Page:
Carpet beetles are also known as cupboard bugs. They are quite small and can go unnoticed for some time. While they’re commonly found in old carpets (thus the name) they can also be found in properties that don’t have carpets.

Carpet beetles are attracted to dirty homes. They feed on natural fibres and are particularly fond of hair and feathers. In the wild they tend to feed on pollen and are usually tracked into a home via an open window or pet or just on your clothes. Most of the time the odd carpet beetle won’t do any harm, but if left untreated in a dirty home, they can begin nesting and then you’ll find them everywhere.

Moths are flying insects that range in size from small to large. Moths are attracted to dark and humid areas so are commonly found in bathrooms and darker areas of the home. Like carpet beetles, moths are attracted to clothing and upholstery and natural fibres as these are sources of food for their larvae.

Moths and carpet beetles don’t cause serious diseases, but they can both cause quite serious damage to properties and the items found inside. Carpet beetles are covered in tiny hairs so this can exacerbate asthma and dust allergies.

Signs of a Carpet Beetle and Moth Infestation

Moth larvae and carpet beetles like to feed on natural fibres, so initial signs of infestation are usually holes in clothing, carpets, sofas, curtains and other soft furnishings. These aren’t the only sources of food these pests are interested in though, in a dirty property they will happily infest cupboards and floors and anywhere crumbs and spilt food can be found – watch out student landlords!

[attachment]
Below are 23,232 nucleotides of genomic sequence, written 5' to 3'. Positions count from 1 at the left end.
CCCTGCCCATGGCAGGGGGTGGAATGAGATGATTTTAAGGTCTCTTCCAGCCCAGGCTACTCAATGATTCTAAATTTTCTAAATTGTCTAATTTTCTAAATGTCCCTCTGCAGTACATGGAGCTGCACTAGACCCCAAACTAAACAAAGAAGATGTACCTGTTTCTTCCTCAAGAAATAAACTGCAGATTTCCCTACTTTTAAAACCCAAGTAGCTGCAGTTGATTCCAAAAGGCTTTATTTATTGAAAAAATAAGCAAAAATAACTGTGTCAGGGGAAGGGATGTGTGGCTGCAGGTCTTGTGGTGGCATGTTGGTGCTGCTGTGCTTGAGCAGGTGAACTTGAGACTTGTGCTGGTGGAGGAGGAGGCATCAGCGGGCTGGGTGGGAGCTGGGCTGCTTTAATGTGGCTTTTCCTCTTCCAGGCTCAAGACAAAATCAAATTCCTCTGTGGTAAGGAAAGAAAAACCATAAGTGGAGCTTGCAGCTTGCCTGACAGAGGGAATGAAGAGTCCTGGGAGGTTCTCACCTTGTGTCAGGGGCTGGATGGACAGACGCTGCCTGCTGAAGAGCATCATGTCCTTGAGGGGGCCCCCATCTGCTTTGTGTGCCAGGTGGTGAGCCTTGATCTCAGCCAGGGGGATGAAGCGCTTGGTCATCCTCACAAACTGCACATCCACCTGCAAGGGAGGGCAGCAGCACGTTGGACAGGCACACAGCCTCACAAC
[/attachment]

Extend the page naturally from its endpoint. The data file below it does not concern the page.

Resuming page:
Other signs of infestation include finding skins or pupae around the property. Carpet beetles start out as larvae and as they grow they shed their skins and become small flying beetles. They leave these skins behind, and finding these around the property or more commonly around discarded clothes are a very clear indication of a more serious infestation. Moths also start as larvae and they cocoon themselves to turn into moths, the cocoon they leave behind, also known as pupae, are an indication that you have a moth infestation.

Aside from these you may notice the creatures themselves. Commonly finding moths or small beetle like creatures around the home are a sure fire sign that you have a serious problem.

Treating a Carpet Beetle or Moth Infestation

Carpet beetles and moths can be tricky to get rid of because both can travel quite far. If you see a carpet beetle or moth in one area of your home, there’s no guarantee that they are nesting anywhere close by.

As both of these pests are attracted to dirty homes the treatment needs to be twofold. On the one hand you need to find the source of any nests, and there may well be more than one. These nests or the epicentres of the infestation need to be eradicated. On the other hand you need to make the property hygienic again to remove all sources of food.